The headline is also called “the most overlooked LinkedIn profile section.” Don't make that mistake. Be sure to develop a keyword strategy and get yourself some serious SEO action.

Quinn Sidon told us that while you should use your title “Graphic Designer,” “Brand Designer,” “Art Director,” “UX Designer,” etc., if you used more of your skills in that position (illustration, video editing, web design, data analyst, social media marketing, digital marketing), you may want to mention those in the write up for each.

For good keyword action, consider using synonyms (think ‘digital,' and ‘online'), to help reach a wider audience.

4. Updated and relevant experience

designer LinkedIn profile updated and relevant experience

When you're updating your resume and portfolio, don't neglect your LinkedIn profile.

George Strippoli said that a LinkedIn profile says a lot about a person, “If you're going to use it as a job tool, it has to be intentional, which means up to date. If you left a job six months ago, make sure people don't think you still work there.” That doesn't help hiring managers understand what's going on in your career and could be considered misleading.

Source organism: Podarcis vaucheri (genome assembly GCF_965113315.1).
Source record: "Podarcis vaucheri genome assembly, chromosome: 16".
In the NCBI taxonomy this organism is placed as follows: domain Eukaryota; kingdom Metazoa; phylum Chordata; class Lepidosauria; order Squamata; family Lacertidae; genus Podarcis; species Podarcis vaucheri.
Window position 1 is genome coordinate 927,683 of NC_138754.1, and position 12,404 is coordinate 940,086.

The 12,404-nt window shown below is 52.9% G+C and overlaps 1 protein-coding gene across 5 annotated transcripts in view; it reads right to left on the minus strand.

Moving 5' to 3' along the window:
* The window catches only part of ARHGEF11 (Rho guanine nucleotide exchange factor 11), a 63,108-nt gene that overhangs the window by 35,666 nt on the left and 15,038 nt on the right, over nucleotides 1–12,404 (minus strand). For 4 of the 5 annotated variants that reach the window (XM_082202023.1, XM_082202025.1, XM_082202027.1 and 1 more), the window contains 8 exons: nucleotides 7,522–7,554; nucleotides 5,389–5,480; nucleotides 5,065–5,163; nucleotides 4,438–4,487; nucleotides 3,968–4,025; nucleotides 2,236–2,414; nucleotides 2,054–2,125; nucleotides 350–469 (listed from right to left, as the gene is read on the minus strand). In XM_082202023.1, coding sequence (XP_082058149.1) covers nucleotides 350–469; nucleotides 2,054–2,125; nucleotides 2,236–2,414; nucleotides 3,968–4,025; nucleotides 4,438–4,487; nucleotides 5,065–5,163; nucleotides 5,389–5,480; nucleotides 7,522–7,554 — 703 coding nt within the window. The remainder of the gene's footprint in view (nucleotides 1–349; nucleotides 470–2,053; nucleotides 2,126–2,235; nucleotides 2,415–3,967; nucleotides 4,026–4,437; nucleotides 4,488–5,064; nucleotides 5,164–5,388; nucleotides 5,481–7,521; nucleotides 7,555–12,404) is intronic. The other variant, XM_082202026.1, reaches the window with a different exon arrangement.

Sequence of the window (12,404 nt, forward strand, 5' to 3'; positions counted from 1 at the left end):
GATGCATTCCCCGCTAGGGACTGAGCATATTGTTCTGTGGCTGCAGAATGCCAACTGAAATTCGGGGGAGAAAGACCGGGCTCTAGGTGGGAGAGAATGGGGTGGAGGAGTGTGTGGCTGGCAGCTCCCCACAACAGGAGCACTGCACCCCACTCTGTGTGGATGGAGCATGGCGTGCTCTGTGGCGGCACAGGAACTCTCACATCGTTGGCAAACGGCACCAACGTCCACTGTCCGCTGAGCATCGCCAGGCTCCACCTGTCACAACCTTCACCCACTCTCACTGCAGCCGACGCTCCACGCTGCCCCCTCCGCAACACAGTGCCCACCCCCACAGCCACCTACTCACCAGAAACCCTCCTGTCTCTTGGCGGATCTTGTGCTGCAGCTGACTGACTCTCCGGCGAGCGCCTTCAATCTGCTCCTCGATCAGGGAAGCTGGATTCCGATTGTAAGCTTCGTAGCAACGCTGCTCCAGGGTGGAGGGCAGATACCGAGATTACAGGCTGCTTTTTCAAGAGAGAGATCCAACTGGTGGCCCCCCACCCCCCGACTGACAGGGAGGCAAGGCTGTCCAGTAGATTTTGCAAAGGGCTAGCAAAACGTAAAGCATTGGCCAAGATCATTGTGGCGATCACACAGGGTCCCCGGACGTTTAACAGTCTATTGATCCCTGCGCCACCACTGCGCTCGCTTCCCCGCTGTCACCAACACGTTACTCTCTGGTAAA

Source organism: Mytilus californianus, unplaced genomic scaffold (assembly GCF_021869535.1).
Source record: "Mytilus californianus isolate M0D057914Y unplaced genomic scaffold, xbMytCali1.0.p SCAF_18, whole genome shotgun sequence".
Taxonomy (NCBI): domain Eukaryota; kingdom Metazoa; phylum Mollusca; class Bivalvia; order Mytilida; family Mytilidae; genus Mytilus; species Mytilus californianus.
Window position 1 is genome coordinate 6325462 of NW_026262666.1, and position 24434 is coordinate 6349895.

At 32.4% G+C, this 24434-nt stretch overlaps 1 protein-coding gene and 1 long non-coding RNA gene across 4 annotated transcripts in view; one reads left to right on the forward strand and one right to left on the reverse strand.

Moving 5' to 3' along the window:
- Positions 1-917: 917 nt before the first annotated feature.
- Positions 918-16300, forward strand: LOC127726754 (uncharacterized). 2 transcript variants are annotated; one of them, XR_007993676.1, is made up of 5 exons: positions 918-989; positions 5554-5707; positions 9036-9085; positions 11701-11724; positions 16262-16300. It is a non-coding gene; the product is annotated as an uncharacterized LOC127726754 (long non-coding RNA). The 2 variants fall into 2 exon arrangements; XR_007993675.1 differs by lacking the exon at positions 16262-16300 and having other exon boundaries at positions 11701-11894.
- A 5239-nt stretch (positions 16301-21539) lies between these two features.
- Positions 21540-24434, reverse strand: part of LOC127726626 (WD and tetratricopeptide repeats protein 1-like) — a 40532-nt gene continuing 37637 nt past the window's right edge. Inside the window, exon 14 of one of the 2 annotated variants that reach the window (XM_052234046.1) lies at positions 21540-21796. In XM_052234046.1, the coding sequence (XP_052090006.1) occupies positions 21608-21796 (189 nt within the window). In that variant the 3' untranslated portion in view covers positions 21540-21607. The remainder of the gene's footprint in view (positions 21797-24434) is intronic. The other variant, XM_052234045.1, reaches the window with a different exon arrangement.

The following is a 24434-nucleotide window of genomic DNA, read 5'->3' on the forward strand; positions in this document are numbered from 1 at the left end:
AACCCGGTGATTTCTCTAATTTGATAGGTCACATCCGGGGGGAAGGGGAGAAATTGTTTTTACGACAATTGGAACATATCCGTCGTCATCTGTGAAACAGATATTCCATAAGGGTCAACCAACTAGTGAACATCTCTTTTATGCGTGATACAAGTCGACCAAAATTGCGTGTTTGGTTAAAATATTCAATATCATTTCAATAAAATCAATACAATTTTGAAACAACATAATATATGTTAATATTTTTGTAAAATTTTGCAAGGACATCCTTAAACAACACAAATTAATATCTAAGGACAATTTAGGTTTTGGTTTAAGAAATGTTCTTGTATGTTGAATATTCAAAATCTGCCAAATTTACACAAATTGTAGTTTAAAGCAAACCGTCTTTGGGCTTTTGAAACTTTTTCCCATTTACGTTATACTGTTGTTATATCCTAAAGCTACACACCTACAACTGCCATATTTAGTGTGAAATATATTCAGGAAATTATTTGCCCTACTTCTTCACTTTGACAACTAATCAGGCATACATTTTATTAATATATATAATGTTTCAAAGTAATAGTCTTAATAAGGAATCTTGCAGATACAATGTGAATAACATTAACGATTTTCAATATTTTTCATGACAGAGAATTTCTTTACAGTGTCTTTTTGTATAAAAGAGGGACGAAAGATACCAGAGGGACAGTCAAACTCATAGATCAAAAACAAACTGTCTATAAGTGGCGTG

Make sure to account for any job title changes at your active company.

Receive a promotion? Change creative job titles internally?

New skills and job titles can signal to hiring managers that you have professional drive and professional ambition. Hiring managers and may value this information when making their decisions to hire new employees.

Bonus tip: Don't forget to take a second to update your LinkedIn newsfeed.

Step one: Update your relevant experience, post a good photo, and add your marketing skills.

Step two: Take a minute to post interesting design ideas, or take a minute to comment on other LinkedIn conversations. Actively writing about business and design topics can show potential employers that you care about your craft as well as the potential job.